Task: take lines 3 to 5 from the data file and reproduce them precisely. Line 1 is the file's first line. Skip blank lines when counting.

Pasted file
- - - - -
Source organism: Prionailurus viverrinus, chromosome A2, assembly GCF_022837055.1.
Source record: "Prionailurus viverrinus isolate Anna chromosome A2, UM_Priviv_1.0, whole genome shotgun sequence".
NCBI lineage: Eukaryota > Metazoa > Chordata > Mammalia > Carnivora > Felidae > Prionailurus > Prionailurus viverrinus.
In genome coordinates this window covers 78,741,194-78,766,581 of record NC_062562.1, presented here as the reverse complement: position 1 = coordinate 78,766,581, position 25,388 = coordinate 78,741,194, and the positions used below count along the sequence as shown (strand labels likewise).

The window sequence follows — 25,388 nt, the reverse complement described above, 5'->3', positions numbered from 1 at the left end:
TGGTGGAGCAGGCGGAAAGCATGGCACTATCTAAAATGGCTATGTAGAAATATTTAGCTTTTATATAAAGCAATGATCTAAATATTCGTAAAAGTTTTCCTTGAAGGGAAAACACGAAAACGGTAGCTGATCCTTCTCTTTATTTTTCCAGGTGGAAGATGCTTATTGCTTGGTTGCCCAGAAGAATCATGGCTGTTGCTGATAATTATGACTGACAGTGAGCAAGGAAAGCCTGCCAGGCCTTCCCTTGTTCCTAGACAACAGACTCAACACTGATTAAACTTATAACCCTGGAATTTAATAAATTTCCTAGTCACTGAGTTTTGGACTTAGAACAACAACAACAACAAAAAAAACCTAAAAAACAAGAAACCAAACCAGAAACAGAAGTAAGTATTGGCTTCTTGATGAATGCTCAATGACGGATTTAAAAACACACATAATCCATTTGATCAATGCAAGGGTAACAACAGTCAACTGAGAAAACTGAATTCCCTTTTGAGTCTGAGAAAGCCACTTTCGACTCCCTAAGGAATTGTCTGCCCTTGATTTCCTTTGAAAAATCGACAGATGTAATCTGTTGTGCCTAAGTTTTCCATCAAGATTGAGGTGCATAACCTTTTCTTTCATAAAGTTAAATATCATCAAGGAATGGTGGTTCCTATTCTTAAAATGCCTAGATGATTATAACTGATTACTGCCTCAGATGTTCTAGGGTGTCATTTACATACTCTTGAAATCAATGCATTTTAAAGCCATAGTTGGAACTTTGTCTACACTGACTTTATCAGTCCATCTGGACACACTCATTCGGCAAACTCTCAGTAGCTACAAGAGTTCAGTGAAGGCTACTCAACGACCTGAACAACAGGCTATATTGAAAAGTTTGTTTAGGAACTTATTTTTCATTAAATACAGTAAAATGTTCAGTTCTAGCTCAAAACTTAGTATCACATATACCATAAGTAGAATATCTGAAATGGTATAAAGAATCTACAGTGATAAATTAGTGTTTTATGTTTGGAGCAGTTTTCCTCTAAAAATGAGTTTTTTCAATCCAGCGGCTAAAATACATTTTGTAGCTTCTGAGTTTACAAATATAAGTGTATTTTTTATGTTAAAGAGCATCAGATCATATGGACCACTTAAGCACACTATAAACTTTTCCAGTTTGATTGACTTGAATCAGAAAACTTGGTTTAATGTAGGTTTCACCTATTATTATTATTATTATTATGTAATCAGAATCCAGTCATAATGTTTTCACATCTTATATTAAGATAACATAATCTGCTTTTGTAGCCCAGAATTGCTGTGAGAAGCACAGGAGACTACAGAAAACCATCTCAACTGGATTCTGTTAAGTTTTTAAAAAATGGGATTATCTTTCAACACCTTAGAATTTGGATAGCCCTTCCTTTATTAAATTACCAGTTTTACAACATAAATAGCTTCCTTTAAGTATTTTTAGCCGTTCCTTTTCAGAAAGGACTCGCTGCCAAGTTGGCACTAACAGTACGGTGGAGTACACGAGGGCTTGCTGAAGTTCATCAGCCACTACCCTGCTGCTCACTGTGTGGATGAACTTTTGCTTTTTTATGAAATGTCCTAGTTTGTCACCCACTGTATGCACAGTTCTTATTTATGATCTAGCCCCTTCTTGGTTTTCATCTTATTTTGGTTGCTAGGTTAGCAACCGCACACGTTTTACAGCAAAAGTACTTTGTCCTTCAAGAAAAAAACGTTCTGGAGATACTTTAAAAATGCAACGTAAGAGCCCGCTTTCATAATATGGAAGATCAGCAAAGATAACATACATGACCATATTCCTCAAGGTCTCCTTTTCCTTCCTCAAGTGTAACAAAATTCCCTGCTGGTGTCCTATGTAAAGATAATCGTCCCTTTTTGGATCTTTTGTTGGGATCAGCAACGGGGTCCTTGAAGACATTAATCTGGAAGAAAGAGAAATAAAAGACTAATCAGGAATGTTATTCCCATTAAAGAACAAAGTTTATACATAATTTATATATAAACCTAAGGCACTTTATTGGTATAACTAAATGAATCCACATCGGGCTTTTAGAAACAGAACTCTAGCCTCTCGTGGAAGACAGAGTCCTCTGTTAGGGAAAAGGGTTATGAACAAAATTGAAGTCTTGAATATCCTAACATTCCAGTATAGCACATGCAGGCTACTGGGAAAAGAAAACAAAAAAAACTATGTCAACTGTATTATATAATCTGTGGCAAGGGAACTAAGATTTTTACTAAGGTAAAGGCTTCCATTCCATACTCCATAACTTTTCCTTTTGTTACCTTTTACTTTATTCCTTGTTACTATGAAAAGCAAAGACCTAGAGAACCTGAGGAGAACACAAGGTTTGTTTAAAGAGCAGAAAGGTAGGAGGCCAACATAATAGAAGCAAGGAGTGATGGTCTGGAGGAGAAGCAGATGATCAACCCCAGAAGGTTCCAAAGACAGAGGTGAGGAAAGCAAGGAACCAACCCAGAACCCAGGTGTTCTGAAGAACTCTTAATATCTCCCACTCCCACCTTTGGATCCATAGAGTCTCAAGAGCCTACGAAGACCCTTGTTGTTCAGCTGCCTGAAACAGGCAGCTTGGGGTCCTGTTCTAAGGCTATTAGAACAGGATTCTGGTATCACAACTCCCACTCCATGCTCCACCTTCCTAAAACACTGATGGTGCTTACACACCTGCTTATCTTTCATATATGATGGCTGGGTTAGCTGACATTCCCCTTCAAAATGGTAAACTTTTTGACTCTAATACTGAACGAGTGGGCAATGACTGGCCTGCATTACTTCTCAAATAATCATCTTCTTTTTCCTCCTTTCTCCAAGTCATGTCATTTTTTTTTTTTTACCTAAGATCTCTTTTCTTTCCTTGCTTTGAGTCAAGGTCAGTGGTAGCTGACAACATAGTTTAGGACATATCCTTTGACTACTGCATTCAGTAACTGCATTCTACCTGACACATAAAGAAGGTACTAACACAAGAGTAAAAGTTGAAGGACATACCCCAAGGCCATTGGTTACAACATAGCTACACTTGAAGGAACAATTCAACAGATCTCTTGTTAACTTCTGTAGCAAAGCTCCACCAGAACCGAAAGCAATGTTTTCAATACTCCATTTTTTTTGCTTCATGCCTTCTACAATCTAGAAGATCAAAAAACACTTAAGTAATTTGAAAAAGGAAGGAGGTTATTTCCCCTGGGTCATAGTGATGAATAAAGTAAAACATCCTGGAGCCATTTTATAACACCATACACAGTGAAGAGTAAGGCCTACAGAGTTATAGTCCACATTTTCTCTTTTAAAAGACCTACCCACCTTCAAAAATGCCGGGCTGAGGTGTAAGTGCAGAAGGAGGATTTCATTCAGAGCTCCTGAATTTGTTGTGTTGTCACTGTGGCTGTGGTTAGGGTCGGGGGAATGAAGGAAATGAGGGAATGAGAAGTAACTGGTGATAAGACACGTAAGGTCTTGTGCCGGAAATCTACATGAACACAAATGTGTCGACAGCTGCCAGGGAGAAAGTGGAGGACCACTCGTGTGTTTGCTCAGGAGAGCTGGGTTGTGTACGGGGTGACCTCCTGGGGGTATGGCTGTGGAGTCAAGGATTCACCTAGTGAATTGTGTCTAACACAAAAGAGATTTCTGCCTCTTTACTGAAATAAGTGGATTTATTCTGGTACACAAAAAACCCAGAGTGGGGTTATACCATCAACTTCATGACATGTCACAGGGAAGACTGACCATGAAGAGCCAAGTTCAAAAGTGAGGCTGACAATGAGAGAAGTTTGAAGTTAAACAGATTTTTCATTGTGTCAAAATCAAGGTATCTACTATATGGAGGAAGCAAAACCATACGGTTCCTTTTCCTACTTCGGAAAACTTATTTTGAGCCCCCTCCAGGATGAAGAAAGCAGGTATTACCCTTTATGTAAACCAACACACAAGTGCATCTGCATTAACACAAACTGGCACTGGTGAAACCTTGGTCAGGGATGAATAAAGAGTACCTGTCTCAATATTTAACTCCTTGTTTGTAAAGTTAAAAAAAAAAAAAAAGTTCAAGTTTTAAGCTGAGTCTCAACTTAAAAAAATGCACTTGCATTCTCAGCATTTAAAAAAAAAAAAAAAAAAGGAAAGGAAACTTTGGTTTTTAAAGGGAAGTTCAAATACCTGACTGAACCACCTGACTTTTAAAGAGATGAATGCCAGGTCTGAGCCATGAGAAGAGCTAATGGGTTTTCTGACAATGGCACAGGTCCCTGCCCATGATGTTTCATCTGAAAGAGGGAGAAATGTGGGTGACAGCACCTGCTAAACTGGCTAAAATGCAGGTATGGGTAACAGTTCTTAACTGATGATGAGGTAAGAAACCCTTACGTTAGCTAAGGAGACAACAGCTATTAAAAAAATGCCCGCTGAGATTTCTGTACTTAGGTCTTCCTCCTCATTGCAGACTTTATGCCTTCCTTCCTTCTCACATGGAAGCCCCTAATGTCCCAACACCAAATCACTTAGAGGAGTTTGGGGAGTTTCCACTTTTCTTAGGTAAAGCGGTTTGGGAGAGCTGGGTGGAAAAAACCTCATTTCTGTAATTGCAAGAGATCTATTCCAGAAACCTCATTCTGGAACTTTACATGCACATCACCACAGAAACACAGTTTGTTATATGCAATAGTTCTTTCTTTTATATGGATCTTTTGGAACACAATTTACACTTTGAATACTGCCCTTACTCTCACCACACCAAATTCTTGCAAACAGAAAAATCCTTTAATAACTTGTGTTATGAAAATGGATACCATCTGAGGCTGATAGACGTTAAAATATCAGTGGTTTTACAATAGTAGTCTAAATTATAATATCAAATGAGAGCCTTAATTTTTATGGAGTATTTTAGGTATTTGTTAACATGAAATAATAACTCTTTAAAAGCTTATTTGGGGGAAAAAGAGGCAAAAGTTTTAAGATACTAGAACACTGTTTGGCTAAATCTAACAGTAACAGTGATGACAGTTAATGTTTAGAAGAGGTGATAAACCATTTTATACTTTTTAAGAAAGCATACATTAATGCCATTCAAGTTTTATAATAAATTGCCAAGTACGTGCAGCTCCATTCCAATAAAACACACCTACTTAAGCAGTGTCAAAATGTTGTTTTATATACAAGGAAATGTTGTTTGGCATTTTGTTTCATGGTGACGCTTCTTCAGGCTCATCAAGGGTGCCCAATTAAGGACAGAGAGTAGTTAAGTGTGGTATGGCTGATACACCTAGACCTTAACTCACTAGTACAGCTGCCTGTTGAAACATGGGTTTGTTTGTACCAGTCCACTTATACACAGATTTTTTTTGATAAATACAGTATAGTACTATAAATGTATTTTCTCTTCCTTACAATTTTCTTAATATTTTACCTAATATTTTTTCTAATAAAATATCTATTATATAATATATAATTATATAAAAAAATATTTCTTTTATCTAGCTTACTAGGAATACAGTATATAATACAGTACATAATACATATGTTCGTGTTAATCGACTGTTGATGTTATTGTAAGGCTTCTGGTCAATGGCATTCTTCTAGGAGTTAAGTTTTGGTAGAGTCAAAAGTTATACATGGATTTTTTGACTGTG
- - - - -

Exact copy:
NCBI lineage: Eukaryota > Metazoa > Chordata > Mammalia > Carnivora > Felidae > Prionailurus > Prionailurus viverrinus.
In genome coordinates this window covers 78,741,194-78,766,581 of record NC_062562.1, presented here as the reverse complement: position 1 = coordinate 78,766,581, position 25,388 = coordinate 78,741,194, and the positions used below count along the sequence as shown (strand labels likewise).

The window sequence follows — 25,388 nt, the reverse complement described above, 5'->3', positions numbered from 1 at the left end: